Why when we read homophones, we are still primed by the other meaning of the word.


Bye-Now Effect

, explained.

What is the Bye-Now Effect?

The bye-now effect, a recent addition to the studies of human behavior, explains that we are primed by a word’s homophone after reading that word.


Homophones are words which sound the same but have distinctly different meanings (such as “buy” and “bye”, or “wait” and “weight”). The impact of the bye-now effect is that one can be subconsciously exposed to ideas without realizing it, if a writer chooses to deliberately implant words with meaningful homophones (although there is no evidence of this happening to date). So, if we read a note with the word “bye”, we will think of the word “buy” as well, and act accordingly.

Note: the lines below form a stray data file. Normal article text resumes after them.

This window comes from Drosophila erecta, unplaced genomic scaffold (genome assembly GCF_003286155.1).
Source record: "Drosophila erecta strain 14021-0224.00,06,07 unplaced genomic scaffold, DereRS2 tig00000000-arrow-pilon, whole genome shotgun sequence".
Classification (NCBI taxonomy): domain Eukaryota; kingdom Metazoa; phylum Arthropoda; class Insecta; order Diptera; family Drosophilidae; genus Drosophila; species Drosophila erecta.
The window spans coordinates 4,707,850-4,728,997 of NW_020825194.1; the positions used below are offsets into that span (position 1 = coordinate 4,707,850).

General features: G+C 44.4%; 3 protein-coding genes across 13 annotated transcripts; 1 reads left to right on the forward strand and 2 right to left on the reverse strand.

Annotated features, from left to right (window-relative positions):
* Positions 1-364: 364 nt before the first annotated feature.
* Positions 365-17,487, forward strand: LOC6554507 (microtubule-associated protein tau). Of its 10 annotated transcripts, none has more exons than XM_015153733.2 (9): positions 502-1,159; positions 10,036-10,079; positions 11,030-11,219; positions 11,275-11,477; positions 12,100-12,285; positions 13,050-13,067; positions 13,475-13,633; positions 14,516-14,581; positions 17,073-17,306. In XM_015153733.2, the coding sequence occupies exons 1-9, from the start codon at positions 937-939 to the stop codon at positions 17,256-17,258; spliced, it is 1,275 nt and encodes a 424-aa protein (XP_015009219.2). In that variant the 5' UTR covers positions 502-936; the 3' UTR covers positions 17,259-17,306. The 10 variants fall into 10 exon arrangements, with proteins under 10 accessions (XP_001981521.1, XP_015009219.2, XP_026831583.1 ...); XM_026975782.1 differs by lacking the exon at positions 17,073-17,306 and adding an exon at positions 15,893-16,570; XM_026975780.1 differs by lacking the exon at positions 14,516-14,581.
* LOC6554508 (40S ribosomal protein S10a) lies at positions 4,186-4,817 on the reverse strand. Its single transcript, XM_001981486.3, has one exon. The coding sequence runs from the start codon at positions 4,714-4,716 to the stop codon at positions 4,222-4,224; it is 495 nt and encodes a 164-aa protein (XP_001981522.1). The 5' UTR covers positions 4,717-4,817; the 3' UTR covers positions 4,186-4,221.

In a restaurant in which customers were asked to name their own price, patrons received a note containing either the words “bye-bye” or “so long”. Those who received the words “bye-bye” spent $13.50 more than those who received “so long”.